As for industry standard, the only companies which I know of that lock a customer into a subscription as a bounty for fixes are: Oracle, and Cisco.  I'm sure there's a couple more. But, the vast majority of vendors are happy to correct their bugs/MISTAKES post sale.  As it ADDS value and trust to their brand.

 

HP, (and Mary), please consider retracting this monetization of the existing product support stream.  Say, 'you have heard your customers, loud and clear'.  I know you have spent millions on the infrastructure to implement these business rules.  I truly enjoy selling the HP brand, but there are plenty of suitable replacement brand-names out there; which don't intend to "protect their IT investments" via their customer's bank account.

 

We can see this policy as possible (maybe valuable?) in the NonStop, and Integrity product lines; but when applied to the consumer driven Proliant product line, this is just bad strategy.

 

Sad day for a very loyal HP partner (and customer).

Stephen M | ‎02-11-2014 02:15 AM

From an IT professional's point of view, this is sure a royal pain in the neck. I am among just 14 field engineers and the effect on us is major. We are now having to determine what id to link all our logins to for fw updates etc. If I link it to 

mine, the other 13 potential engineers won't have access to the same fw pool if they are sent to the same client.

 

 

We're talking several hundred clients, virtually all of whom we've recommended and installed HP products. As previous commentators have noted, it is YOUR FW updates being installed on YOUR products that resolve issues and optimize YOUR products thus making YOUR customers (and the IT vendors / staff who support them) happier long term customers. The new policy jeopardizes that overall client satisfaction factor perhaps more than you realize or  accounted for when you met at HP to come up with this policy and you KNEW that there would be a back lash- you just weren't sure how much.

 

 

As with others, most all my clients have up to date coverage. Even with that, it is by no means easy to get driver and firmware updates due to your change.

 

 

Please, please streamline this process in some way to help us all out. 

Thanks.

Tyler Hart | ‎02-11-2014 05:11 AM

We spend tens of thousands of dollars a year on HP switching alone, and buy at least 2-3 Proliant servers a year. The Proliant line has been a favorite of mine for years, and I'd prefer not to change that, but this certainly would make me look at other manufacturers.

 

The HP website is a nightmare, and having to budget for and track so-called entitlements and service contracts from one more vendor is the last thing that I need. This is a poor decision that will alienate your customers, particular SMB customers and MSPs who are recommending and deploying your products.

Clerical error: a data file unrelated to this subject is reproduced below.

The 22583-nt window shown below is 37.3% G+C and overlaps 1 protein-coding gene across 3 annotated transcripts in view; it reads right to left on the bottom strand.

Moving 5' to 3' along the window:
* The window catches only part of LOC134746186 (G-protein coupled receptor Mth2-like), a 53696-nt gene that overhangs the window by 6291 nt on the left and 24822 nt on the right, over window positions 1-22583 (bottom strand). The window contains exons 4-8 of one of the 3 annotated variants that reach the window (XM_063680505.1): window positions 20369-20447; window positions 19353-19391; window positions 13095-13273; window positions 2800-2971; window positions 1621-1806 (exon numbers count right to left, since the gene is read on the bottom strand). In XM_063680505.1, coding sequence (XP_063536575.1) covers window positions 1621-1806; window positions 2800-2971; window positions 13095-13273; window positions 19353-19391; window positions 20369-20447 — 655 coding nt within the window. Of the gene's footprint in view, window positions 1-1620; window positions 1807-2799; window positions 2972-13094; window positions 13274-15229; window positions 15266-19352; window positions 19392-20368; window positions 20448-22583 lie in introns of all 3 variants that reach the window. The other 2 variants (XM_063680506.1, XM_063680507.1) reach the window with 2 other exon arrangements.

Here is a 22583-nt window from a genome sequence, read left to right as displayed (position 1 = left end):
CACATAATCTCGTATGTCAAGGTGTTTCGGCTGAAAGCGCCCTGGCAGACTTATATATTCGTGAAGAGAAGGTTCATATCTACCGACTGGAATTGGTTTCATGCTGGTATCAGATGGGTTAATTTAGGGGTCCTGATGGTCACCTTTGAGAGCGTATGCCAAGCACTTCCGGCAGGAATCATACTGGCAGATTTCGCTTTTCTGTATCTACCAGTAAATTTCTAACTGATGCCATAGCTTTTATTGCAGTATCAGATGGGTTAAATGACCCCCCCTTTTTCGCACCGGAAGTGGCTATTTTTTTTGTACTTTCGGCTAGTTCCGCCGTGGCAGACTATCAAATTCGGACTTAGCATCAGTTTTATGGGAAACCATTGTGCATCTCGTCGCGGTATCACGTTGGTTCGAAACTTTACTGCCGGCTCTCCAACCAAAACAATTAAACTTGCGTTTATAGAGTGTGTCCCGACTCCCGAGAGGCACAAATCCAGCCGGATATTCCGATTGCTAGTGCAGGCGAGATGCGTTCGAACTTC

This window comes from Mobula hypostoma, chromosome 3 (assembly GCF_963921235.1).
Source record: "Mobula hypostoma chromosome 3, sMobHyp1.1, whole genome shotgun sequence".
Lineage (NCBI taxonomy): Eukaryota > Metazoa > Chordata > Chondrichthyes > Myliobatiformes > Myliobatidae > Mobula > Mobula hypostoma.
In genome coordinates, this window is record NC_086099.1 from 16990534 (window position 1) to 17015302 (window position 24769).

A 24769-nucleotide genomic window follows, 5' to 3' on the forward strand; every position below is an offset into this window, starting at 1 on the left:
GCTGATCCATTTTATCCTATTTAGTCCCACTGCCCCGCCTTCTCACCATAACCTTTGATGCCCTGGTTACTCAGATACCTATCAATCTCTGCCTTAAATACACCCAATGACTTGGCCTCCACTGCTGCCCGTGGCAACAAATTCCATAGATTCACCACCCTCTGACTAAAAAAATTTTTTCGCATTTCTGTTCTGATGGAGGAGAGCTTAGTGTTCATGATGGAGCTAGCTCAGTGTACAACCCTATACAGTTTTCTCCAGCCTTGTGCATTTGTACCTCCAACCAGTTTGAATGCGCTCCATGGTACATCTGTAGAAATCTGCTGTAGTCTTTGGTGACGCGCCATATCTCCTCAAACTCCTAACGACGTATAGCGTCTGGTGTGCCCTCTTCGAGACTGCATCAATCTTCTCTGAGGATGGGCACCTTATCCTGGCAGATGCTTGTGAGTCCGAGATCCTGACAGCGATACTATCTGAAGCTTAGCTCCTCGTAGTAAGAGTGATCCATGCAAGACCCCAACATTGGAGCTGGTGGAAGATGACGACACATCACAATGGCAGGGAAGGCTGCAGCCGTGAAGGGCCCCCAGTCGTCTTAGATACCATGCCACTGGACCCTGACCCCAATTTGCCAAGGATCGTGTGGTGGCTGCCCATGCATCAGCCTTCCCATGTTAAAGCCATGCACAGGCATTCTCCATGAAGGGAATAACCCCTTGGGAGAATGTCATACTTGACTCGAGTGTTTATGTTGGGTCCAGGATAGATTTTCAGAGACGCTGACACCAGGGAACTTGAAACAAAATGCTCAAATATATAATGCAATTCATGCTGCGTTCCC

TS_Guest | ‎02-11-2014 05:37 AM

We have provided more context for the decision, answer some questions and hope to address some of the concerns you raised on this article.

Mark Marra | ‎02-11-2014 01:48 PM

This is bad news, even with your follow up post saying that only some updates will be behind a paywall.  This is viewed by many in the industry as the beginning of a slippery slope. Here are some of the common things that are being said throughout the industry. 

 

1. IT pros that shop in the second-hand market for home/lab equipment will buy Dell or IBM/Lenovo instead. Long-time HP enthusiasts will say "Hey, the latest Dell line actually isn't half bad." Which will give Dell more traction in their business. The secondhand market does indeed have an impact on your bottom line. 

 

2. First the Gen8 servers  start detecting non-HP HDD/SSDs, now firmware restrictions - what's next? Customers will start diversifying to more open platforms. Normally, I'd never recommend using disks that aren't vendor supplied, but that shouldn't be a requirement, just like I'd never recommend running production servers without a support agreement, but that too shouldn't be a requirement.

 

3. Customers will purchase their dev/test/pre-prod hardware from other vendors where they can have lesser or no support and still have access to all patches from that vendor. This  increases the chance of a switch away from HP during the next production hardware refresh as IT pros get more familiar with other platforms. 

 

In general, this is a short-sighted move. 

ThomasW | ‎02-11-2014 01:49 PM
As a HP Partner, we support many HP-Customers, running HP Proliant Servers as their Core IT-Infrastructure. As this Infrastructure Platform gains more and more importance, it's obvious that this Infrastructure is built in a redundant way. This in return makes it unnecessary to have a HP Service Contract for each individual System. How do I have to proceed if I do need a Firmware-Update on a "per Incident" basis? What will be the cost of such an “On-Time-Update”? Is there a Service available, containing only "FW-Update Subscription" without the need of purchasing a full HP CarePack?
Steve McElheny | ‎02-11-2014 02:16 PM

I have used HP Proliant Servers in our Data Center for over 12 years.  We have always counted on the hardware.  The only time I have ever had to update firmware is when the older firmware has caused a problem with a newer version of the OS.  I always brought a spare server rather than buying the extended warranty.  This way I can get my company back up faster.  HP in my opinion has been making some poor business decisions lately.  This is going to influence my buying decision going forward even in the desktop space.  Lenovo, Dell, IBM, and even Cisco’s Data Center are looking better every day.  HP what are you thinking?     

Circles | ‎02-11-2014 07:02 PM

So essentially HP is now telling us that we must purchase support contracts to receive what other manufacturers continue to provide for free? Please show me that I'm misunderstanding this if that isn't the case.